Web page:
has launched a ride-hailing service in Texas, which uses driverless minibuses to ferry passengers around the state.

The shared ride service will be available to more than 10,000 residents in partnership with the Frisco Transportation Management Association.

At first, the shared service will only transport passengers around “safe zones” – geofenced areas that include retail, entertainment, and office space, from and to fixed pickup and drop off locations. After initial trials, there are plans to roll out the service on a bigger scale if it proves successful.

“Self-driving cars are here, and can improve the way we live right now,” co-founder and CEO Sameep Tandon said. “Our technology is safe, smart, and adaptive, and we are ready to work with governments and businesses to solve their transportation needs. Working with the City of Frisco and Frisco TMA, this pilot program will take people to the places they want to go and transform the way they experience transportation.”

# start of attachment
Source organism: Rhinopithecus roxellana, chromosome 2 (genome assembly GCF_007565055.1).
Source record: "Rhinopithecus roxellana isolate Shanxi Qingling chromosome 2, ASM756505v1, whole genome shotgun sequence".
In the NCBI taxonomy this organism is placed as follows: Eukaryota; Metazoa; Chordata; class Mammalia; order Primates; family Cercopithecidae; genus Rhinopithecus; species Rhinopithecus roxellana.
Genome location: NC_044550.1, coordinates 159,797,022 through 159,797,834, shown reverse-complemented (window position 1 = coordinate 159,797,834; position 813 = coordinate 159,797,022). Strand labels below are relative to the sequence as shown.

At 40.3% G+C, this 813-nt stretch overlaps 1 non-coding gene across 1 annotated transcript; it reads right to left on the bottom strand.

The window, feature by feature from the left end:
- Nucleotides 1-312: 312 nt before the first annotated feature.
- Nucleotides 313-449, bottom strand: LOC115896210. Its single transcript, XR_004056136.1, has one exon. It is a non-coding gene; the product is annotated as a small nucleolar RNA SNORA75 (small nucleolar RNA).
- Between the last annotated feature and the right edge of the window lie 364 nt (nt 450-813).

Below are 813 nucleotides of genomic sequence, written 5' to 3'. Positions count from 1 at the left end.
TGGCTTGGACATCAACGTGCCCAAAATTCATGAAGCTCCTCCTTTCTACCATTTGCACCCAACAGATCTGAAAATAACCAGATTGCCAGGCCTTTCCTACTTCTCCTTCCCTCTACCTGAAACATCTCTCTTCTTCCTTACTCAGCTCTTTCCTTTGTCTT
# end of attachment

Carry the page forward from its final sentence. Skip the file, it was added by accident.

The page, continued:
Anyone wanting to try out the service can download the app and then sign up to test it, booking their self-drive, on-demand rides. also wants to educate its users about the benefits of autonomous car journeys, teaching that automating cars is a good thing for the economy and the environment Along the routes, there will be large signs advertising the benefits of self-driving cars, while on the outside of the buses, pedestrians will be able to see what the car’s next move is, hopefully reassuring them they’re all safe.

The vehicles will also be painted bright orange – making them hard to miss if they’re heading in your direction.

The Dallas-Fort Worth was chosen for the trials  “because of the diversity of cities, and also the number of cities that have very transportation-focused agendas,” Conway Chen,’s vice president of business strategy, told Forbes.

“Frisco was supported by a transportation authority that had a very unique approach to looking at service-based offerings for their cities and also had land developers in the area that are focused on transportation.”